Surprisingly, travel insurance can cover loss of jewelry if your bag is pilfered, according to Don Elliott, director of claims at Jewelers Mutual, an insurer.
“For example, baggage insurance typically has a per-item limit and specific item limit, which means you won’t likely get fully reimbursed for your jewelry,” he says. Some insurance plans provide only minimal jewelry coverage.
Jewelry loss while traveling happens more often than you’d think. In a survey by Jewelers Mutual, 20% of those surveyed experienced loss or theft of fine jewelry while traveling, up from 10% in 2015.
“Certain travel insurance companies have started to cover your pets,” says Candy Godoy, a pet travel blogger at Boogie the Pug. “It’s great and much appreciated!”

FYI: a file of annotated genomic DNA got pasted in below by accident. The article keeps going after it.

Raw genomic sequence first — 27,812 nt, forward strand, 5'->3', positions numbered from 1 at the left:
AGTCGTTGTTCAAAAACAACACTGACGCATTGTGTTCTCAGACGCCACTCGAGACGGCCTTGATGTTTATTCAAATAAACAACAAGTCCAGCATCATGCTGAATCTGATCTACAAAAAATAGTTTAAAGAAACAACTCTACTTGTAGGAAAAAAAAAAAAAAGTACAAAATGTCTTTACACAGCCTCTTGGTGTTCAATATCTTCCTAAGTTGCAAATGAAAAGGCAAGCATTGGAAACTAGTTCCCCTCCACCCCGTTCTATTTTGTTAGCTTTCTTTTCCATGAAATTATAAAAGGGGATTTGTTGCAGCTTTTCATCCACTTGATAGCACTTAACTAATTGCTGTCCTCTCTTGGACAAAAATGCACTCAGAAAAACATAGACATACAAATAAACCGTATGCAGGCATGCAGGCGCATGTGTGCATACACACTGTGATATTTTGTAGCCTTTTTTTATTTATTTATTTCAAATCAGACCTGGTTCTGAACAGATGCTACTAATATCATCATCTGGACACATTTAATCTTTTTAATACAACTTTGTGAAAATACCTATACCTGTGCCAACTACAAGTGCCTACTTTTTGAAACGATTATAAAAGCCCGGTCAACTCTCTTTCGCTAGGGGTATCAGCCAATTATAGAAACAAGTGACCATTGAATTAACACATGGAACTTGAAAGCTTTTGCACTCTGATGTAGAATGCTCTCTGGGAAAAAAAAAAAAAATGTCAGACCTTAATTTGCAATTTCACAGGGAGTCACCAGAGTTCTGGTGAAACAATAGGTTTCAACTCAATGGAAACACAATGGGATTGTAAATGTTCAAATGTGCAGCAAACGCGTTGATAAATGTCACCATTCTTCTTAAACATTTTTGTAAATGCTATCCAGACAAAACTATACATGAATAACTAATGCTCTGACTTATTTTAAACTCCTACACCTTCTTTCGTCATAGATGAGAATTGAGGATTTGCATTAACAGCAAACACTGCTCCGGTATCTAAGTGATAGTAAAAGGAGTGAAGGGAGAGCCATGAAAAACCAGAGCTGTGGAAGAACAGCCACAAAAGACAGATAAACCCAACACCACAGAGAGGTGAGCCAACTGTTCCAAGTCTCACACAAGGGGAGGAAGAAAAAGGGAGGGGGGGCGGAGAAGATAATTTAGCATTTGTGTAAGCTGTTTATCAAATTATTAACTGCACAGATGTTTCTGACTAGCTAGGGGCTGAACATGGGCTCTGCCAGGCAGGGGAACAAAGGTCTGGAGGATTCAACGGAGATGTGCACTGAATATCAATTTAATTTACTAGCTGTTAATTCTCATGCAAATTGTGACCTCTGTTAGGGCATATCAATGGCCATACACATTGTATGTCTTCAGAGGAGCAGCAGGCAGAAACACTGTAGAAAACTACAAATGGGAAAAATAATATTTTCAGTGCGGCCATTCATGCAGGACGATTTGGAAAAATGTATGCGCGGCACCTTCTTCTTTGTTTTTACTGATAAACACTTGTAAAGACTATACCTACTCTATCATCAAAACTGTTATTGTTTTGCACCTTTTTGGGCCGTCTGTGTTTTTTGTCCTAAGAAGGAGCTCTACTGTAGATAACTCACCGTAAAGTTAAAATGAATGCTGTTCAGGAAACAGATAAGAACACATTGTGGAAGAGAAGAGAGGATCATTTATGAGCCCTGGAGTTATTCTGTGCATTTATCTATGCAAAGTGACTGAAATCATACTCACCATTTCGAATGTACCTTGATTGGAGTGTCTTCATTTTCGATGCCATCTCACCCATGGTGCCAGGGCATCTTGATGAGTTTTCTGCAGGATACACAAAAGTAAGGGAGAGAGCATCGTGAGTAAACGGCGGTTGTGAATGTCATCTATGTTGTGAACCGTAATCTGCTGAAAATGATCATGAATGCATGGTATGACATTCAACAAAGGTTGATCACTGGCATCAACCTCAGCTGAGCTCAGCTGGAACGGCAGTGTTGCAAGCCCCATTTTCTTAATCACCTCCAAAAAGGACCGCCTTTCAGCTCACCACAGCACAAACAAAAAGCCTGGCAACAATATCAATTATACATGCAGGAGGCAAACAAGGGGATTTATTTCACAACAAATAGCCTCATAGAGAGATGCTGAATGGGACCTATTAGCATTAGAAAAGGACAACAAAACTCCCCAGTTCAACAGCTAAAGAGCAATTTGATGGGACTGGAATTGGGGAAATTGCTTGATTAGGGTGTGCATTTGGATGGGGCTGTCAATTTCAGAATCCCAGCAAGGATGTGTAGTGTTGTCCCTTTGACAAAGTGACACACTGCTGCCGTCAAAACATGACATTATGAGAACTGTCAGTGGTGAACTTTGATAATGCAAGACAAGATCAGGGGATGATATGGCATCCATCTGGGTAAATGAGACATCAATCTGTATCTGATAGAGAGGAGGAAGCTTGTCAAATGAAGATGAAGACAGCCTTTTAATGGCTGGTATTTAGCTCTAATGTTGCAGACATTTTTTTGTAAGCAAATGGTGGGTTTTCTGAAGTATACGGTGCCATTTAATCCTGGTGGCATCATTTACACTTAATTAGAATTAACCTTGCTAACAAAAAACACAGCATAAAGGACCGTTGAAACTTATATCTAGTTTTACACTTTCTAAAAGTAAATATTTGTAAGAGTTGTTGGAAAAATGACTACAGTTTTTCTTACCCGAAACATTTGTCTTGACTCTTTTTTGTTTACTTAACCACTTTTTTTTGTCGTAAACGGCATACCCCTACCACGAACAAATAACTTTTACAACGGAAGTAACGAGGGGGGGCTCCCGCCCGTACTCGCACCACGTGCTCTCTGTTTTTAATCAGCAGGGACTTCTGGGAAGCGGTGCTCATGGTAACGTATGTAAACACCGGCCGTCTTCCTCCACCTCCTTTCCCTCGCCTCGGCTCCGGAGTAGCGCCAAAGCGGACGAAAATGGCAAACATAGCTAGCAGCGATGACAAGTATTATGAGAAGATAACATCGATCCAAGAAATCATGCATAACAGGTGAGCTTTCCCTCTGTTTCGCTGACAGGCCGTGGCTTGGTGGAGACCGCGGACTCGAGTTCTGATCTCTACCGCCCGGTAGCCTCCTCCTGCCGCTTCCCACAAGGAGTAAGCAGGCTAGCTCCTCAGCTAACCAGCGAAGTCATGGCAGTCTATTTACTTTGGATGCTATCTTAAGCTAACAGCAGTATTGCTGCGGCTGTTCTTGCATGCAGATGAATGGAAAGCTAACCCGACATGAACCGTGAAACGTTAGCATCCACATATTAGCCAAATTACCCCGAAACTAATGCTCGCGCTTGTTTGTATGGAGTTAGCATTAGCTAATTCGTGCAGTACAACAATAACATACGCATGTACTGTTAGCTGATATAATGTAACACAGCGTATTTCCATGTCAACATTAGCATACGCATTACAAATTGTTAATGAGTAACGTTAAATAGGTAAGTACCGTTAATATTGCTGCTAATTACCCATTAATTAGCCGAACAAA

For example, Travelex Insurance’s Travel America plan offers coverage for pet medical expenses and pet return if a traveler’s cat or dog needs medical assistance while traveling. The pet medical expense coverage can also provide reimbursement for an emergency trip to the vet. The pet return coverage will pay for transportation for your pet if you were to become sick or injured on your trip and you were unable to travel.
“This is another way travel insurance can help keep you and your pets stay safe while traveling,” says Travelex spokesperson Brad Streff.
Redeposit Fees for Loyalty Points
Alison Watta discovered that her policy through Travel Insured covered her when she had to cancel a flight booked with frequent flier miles. It turns out several travel insurance policies do that.